London Natural History Society The place for wildlife in London

London Natural History Society - The place for wildlife in London

On the journey we had some good birding with some 15 Red Kites seen including a group of nine flying together at Peterborough, some Buzzards and Kestrels and a Little Egret flying in front of the coach.

Rutland Water is a superb site to visit at any time of the year and is of course the international home of the Bird Fair every August. The reserve dates back to the 1970’s and is over 1,000 acres in extent and has many designations including SSSI and a globally important Ramsar wetland site, regularly supporting more than 25,000 waterfowl.

The weather was unseasonably mild, but grey and with a strong breeze. Rain was forecast and the first spots started as we got off the coach. Luckily the rain remained very light and patchy so never more than a minor nuisance.

Tim Appleton, the reserve manager, greeted us as we arrived and strongly urged us to go to the north arm of the reserve where most of the scarcities were lingering. After some detailed instructions from Tim the group decided to go here first- a part of the reserve I’d never visited before, so it was almost like visiting a new site.

As we got to the road that Tim’s cottage was situated on we stopped to look at a number of Redwing and Fieldfare feeding in the field. A large oak on the other side of the road yielded Nuthatch, Great-spotted Woodpecker, Coal Tit and Goldcrest. Across the lagoon good numbers of Cormorant had started nesting in the trees.

The end of the road was to be our viewing area over the north arm. Goldeneye were plentiful here and I soon picked up two Black-necked Grebes together which the group quickly got on to. George then spotted another two small grebes which were more distant. Tim, ever helpful, drove up and managed to get onto the two more distant birds which were a third Black-necked Grebe with a Slavonian Grebe. While some of us were looking at these someone else picked up a Great Northern Diver straight out not too far from the right hand side woodland. Amazingly a Red-necked Grebe (found by Raymond) popped up almost next to the diver. For a good comparison a Great-crested Grebe (one of many here) was at one stage with the Red-necked Grebe; the latter showing its shorter, thicker and dusky neck.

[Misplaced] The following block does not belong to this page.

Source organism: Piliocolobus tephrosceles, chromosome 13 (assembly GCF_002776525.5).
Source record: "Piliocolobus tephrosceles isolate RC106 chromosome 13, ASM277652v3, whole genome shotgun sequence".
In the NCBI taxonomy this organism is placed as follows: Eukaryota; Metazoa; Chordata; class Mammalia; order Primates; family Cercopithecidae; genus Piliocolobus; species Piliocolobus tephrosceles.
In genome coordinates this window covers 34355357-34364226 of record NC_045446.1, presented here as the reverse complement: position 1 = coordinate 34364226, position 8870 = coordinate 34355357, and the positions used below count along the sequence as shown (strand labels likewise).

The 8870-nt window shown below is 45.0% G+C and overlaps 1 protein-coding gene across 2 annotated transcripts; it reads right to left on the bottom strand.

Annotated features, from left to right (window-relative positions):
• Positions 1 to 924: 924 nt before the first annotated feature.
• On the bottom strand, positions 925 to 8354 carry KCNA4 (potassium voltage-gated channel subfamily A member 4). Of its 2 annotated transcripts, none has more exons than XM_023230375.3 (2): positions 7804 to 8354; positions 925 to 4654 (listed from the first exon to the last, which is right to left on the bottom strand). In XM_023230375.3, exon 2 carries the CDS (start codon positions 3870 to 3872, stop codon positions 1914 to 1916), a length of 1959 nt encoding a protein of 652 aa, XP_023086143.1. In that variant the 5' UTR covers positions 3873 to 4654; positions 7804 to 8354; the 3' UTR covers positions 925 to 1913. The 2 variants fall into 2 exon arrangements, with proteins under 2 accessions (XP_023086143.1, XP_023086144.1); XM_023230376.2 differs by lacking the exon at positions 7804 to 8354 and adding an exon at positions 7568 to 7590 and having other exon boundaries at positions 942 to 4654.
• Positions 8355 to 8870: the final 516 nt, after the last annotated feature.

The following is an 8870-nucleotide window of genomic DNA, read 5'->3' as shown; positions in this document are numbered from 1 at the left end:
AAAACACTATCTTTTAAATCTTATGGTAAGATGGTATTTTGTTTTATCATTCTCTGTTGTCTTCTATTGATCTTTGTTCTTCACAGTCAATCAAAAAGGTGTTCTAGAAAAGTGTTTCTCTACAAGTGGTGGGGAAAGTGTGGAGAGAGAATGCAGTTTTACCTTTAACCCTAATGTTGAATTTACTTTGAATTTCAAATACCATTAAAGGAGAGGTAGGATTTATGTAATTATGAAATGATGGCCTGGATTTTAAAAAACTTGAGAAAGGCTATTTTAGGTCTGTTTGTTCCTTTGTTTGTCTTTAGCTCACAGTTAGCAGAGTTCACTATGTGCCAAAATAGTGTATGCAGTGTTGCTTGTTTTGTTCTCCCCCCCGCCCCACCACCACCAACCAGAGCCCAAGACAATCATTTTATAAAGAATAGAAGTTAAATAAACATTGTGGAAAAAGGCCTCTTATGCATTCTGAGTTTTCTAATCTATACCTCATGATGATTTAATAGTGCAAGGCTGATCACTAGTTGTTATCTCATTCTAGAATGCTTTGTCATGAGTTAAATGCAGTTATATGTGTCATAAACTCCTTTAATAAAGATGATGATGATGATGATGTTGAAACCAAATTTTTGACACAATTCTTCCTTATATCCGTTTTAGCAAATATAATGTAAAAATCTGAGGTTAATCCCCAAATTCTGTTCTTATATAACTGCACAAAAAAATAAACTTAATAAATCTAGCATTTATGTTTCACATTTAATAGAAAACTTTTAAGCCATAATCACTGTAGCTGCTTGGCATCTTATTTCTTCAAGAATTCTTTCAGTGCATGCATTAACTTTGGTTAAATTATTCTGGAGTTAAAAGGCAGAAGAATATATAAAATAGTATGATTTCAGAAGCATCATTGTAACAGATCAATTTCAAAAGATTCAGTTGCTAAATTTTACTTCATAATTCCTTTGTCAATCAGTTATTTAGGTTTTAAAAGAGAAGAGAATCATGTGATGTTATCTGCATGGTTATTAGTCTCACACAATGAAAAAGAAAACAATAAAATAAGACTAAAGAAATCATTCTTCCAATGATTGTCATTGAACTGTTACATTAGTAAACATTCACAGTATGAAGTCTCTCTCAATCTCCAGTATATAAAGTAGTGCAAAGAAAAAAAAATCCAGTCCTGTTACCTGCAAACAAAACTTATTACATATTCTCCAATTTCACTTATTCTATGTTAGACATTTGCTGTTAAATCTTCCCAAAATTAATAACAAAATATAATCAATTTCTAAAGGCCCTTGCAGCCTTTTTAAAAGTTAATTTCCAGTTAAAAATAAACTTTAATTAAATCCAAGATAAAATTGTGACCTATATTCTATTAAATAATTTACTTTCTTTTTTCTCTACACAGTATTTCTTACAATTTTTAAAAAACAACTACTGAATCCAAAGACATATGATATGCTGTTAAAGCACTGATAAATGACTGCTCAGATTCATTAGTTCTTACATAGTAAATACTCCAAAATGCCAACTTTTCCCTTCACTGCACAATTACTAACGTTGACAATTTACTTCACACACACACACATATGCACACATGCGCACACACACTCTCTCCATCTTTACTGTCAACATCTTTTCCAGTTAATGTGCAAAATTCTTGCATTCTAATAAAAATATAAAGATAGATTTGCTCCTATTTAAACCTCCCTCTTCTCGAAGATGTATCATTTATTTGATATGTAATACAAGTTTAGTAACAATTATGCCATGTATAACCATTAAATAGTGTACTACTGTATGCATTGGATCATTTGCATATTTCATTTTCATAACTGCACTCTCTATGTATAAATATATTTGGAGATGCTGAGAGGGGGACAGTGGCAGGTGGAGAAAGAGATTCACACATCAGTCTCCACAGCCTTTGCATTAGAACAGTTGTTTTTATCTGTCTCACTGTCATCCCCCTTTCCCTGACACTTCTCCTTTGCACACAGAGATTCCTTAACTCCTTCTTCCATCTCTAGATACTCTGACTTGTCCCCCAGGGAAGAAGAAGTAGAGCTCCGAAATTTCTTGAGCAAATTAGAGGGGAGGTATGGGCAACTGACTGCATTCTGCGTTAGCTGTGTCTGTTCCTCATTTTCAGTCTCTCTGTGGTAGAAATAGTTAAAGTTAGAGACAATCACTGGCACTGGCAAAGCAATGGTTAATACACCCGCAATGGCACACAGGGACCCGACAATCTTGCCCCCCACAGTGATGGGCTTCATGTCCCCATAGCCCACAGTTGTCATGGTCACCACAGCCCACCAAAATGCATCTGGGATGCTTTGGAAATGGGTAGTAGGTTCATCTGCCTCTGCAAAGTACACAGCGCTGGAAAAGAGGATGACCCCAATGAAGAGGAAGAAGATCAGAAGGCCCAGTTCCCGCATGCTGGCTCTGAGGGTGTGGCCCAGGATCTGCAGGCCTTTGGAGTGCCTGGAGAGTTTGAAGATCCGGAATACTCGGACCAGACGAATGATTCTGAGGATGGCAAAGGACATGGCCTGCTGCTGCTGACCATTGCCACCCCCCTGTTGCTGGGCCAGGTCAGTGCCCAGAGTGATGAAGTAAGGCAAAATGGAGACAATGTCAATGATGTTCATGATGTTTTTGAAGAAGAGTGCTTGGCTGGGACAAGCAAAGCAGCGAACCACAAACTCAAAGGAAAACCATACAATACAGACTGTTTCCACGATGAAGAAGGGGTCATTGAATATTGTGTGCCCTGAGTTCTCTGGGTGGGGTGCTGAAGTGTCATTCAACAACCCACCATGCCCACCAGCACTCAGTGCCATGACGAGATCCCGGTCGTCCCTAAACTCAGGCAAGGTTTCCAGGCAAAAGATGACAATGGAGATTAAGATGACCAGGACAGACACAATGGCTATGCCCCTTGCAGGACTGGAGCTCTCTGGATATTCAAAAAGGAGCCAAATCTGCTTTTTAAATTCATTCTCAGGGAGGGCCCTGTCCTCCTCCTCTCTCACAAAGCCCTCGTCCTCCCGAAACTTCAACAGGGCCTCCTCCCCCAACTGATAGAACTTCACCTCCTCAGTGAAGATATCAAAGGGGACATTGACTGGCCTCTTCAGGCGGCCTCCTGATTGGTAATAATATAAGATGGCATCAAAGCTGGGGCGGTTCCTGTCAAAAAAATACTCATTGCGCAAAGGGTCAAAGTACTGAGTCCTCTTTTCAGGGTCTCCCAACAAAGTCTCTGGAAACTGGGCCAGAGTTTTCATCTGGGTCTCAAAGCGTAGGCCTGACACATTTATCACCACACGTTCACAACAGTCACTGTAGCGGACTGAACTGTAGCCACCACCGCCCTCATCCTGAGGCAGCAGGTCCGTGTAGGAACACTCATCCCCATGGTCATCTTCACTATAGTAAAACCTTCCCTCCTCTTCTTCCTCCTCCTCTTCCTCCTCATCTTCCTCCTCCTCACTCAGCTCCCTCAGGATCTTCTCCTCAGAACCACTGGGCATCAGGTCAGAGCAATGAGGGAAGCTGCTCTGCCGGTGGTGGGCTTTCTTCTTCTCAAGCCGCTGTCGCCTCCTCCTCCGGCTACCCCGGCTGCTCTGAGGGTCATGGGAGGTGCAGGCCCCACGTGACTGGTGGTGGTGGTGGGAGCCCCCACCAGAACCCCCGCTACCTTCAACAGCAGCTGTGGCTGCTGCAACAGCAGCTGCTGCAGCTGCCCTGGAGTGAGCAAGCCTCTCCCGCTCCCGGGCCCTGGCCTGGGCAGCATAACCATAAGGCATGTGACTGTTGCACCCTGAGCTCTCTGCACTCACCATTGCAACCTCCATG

Quite amazing to see the Great Northern Diver and four species of grebe from one spot. Elsewhere on the reserve we also saw a couple of Little Grebes so managed all five regular grebe species- only about the third time I’ve managed this. Kate, a new member on her first coach trip with us, scored four lifers-a pretty impressive start!

Working our way back feeling elated at our success we entered the Shoveler Hide where there was a good variety of water birds. A Little Egret was feeding close to us and several Pintail were up-ending. It was good to see a cracking male and four redhead Smew- always a star of winter birding.

Large numbers of Lapwing were about and possibly put up by a Peregrine as one was seen by at least one of our group. The only raptors I saw on the reserve were a further two Red Kites, though the weather was less than ideal. Other waders seen included a couple of Snipe, Redshank and a handful of Curlew. A few days after our visit a Long-billed Dowitcher turned up at the reserve and was still present as I write this two weeks later!

An excellent day’s birding was achieved by all in friendly company. My thanks to Tim who is one of the most helpful wardens I’ve known.

Neil Anderson